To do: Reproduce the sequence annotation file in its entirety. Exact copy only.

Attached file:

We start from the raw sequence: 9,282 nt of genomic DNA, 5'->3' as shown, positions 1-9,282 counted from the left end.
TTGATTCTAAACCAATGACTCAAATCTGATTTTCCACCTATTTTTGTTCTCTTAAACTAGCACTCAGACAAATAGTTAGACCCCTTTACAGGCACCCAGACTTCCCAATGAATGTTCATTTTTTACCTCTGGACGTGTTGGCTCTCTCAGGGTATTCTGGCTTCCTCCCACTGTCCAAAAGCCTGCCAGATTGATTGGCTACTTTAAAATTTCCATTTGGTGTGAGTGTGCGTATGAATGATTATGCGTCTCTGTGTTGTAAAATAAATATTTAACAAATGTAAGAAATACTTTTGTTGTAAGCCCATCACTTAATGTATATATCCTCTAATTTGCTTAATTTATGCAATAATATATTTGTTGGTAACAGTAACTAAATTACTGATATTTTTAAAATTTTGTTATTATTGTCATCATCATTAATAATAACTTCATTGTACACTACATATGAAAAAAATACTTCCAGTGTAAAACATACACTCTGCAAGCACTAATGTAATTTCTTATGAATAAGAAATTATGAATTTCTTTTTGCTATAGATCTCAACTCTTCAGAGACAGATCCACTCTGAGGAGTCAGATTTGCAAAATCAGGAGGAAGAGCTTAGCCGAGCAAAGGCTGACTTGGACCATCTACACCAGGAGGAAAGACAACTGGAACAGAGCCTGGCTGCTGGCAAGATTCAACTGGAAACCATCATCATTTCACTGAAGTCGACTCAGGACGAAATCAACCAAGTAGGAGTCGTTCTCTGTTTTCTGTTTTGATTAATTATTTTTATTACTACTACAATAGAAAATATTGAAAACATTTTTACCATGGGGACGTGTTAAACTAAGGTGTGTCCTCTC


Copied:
We start from the raw sequence: 9,282 nt of genomic DNA, 5'->3' as shown, positions 1-9,282 counted from the left end.
TTGATTCTAAACCAATGACTCAAATCTGATTTTCCACCTATTTTTGTTCTCTTAAACTAGCACTCAGACAAATAGTTAGACCCCTTTACAGGCACCCAGACTTCCCAATGAATGTTCATTTTTTACCTCTGGACGTGTTGGCTCTCTCAGGGTATTCTGGCTTCCTCCCACTGTCCAAAAGCCTGCCAGATTGATTGGCTACTTTAAAATTTCCATTTGGTGTGAGTGTGCGTATGAATGATTATGCGTCTCTGTGTTGTAAAATAAATATTTAACAAATGTAAGAAATACTTTTGTTGTAAGCCCATCACTTAATGTATATATCCTCTAATTTGCTTAATTTATGCAATAATATATTTGTTGGTAACAGTAACTAAATTACTGATATTTTTAAAATTTTGTTATTATTGTCATCATCATTAATAATAACTTCATTGTACACTACATATGAAAAAAATACTTCCAGTGTAAAACATACACTCTGCAAGCACTAATGTAATTTCTTATGAATAAGAAATTATGAATTTCTTTTTGCTATAGATCTCAACTCTTCAGAGACAGATCCACTCTGAGGAGTCAGATTTGCAAAATCAGGAGGAAGAGCTTAGCCGAGCAAAGGCTGACTTGGACCATCTACACCAGGAGGAAAGACAACTGGAACAGAGCCTGGCTGCTGGCAAGATTCAACTGGAAACCATCATCATTTCACTGAAGTCGACTCAGGACGAAATCAACCAAGTAGGAGTCGTTCTCTGTTTTCTGTTTTGATTAATTATTTTTATTACTACTACAATAGAAAATATTGAAAACATTTTTACCATGGGGACGTGTTAAACTAAGGTGTGTCCTCTC